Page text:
Tomorrow, we’ll see what happens with what could be a disaster of epic proportions. Alabama Medicaid, whose travails regarding inadequate funding have been well documented, may go completely broke at midnight tonight. At odds are the Governor who is unable to generate an acceptable revenue stream in the general funds to cover a required match for Medicaid dollars (the feds contribute $3 for every $1 we put up), and both the Bush administration and the Obama administration who are unwilling to accept the state’s definition of “match” as being an actual match. As chronicled by the Birmingham news earlier this year, the hospitals actually put a bit of money ($800 million) to try to head off the disaster but the governor and the feds (both Democrat and Republican) don’t see eye to eye on whether the funding source is actual or is a little bit too evanescent (i.e. will exist only to draw down federal dollars).

In 2004 the seeds of the crisis were planted when the state was unwilling to consider a switch from intragovernmental transfers (no real dollars placed, one time resources used) to another method of matching funds that CMS found more acceptable. It was the hospitals, through the Alabama Hospital Association, that put together what they thought was a formula to get around the problems identified by CMS in Alabama’s previous scheme.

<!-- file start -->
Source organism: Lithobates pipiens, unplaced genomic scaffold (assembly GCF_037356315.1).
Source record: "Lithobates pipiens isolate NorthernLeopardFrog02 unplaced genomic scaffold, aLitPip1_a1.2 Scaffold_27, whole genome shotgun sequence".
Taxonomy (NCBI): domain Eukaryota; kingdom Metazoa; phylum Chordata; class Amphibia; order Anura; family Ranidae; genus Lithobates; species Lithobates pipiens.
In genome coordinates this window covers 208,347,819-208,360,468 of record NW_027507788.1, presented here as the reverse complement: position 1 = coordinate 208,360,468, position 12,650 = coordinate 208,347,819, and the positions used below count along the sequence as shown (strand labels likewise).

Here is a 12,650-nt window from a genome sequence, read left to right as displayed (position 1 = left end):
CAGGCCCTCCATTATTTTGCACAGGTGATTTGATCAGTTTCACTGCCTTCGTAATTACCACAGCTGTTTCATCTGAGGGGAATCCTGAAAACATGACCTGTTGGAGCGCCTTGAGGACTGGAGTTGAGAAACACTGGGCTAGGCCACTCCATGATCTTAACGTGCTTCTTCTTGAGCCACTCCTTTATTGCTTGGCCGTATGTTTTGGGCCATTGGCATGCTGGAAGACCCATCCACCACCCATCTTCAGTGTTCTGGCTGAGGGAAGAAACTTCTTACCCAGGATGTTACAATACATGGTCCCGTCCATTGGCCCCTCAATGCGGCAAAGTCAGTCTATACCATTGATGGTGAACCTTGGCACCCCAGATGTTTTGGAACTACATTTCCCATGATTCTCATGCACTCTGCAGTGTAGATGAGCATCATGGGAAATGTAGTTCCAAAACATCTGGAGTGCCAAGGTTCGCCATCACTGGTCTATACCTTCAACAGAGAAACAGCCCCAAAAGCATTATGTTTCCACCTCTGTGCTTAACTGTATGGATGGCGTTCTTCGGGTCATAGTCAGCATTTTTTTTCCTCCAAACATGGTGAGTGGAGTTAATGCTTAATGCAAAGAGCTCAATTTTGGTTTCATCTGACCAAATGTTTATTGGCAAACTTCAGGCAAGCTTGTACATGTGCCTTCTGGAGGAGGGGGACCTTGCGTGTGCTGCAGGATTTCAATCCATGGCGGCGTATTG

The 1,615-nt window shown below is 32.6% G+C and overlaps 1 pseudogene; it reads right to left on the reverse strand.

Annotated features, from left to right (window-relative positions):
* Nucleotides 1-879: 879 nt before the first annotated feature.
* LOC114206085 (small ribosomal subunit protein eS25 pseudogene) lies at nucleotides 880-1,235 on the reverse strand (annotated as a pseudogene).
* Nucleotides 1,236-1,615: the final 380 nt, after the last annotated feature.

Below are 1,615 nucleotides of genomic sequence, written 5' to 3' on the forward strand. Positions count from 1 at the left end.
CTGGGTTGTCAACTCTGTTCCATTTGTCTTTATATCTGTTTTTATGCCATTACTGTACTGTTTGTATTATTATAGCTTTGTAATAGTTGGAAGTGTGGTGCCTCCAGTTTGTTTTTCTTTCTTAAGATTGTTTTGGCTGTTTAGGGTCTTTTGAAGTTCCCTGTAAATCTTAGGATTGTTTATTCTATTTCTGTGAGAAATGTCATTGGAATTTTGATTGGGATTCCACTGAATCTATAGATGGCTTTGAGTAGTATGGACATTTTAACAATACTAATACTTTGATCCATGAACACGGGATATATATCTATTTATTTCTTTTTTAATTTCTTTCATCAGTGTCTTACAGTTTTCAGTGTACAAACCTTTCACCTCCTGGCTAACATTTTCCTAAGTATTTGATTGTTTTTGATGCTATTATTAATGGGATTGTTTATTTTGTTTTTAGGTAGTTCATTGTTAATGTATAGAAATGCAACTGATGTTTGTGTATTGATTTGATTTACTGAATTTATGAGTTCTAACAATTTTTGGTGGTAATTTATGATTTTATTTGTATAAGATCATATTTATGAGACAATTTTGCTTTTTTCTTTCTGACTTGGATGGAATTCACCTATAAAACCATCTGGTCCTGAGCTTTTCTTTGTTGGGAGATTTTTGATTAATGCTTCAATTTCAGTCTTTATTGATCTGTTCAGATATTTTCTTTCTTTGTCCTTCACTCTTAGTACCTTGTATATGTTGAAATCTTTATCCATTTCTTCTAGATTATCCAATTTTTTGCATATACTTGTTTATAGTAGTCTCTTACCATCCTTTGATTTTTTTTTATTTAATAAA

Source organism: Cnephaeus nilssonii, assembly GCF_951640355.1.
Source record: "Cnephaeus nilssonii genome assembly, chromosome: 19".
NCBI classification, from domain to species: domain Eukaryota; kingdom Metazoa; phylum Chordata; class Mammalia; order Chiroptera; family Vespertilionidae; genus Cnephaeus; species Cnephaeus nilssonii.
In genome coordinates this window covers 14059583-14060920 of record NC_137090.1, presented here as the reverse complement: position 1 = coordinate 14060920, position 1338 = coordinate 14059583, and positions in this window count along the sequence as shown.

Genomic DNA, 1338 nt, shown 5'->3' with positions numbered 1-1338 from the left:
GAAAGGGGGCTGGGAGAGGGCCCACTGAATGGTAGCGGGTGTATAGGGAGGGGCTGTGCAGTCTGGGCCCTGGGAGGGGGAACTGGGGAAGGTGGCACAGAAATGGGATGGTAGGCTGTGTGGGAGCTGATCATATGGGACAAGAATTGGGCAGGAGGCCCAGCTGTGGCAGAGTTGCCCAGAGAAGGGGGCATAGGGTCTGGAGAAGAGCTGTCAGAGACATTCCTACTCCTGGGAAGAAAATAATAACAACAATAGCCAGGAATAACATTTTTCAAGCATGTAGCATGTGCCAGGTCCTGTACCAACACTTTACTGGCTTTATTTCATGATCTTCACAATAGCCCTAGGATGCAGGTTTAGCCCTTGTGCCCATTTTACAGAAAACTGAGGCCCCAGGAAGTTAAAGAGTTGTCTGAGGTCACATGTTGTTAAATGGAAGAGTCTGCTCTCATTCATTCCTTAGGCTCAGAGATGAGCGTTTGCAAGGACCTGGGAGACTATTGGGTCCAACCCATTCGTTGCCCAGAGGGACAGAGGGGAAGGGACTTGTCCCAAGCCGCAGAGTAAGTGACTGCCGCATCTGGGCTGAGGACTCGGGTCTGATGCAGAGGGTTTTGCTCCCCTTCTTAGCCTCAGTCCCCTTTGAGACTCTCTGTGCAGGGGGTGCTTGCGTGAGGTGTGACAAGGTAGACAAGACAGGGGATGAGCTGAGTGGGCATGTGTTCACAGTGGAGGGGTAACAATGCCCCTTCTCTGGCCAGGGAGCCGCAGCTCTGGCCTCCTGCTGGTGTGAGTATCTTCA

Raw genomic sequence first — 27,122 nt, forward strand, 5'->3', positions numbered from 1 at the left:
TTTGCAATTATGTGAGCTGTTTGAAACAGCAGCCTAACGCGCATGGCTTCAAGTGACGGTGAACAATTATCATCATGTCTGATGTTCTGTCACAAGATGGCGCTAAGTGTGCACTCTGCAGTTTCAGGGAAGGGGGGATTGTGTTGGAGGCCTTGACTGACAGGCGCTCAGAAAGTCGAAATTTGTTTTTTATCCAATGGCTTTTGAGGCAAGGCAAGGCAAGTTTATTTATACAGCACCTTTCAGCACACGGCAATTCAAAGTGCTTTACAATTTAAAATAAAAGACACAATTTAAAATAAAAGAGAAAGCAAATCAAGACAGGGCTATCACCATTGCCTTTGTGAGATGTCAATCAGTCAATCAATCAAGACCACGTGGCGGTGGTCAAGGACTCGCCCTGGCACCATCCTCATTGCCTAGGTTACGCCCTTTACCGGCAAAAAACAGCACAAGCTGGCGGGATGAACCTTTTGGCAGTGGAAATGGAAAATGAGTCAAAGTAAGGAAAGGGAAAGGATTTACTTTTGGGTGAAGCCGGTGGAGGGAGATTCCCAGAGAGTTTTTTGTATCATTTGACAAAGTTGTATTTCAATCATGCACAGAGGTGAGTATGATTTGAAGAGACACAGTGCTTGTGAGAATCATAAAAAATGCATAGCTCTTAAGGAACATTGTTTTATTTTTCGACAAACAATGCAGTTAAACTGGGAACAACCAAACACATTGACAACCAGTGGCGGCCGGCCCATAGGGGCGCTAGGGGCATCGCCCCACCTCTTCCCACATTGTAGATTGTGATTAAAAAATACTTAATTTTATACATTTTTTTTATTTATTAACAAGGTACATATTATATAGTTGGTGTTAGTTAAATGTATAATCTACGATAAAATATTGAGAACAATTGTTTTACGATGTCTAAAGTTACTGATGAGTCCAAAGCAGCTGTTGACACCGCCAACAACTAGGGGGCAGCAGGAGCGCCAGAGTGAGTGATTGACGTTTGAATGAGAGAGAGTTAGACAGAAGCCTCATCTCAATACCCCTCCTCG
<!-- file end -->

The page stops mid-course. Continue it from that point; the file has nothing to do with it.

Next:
Although unable to give particulars, Commissioner Steckel’s impression of the problem, as presented to the legislature, is as follows: 

“Simply put, the federal government has changed the rules on how hospitals calculate costs, particularly in how they define uncompensated care.”

In her budget presentation this year, Commissioner Steckel pointed out what Medicaid does in Alabama

  • 20%, or nearly 1 million Alabama citizens are eligible for some type of Medicaid coverage
  • Nearly half of all births, or approximately 30,000 births each year, are paid for by Medicaid.
  • 38% of Alabama’s children depend on Medicaid for healthcare coverage.
  • 12.8% of Alabama’s elderly residents are Medicaid eligible.
  • 71% of the nursing home residents in participating facilities are Medicaid eligible.
  • More than 14,000 elderly and disabled individuals participate in one of six home and community-based waivers;
  • Medicaid pays for over 7 million prescriptions a year.

Governor Riley went back up to D. C. earlier this week  to try to rectify the situation. I guess we find out tomorrow whether that misunderstanding was settled and these services can continue or not.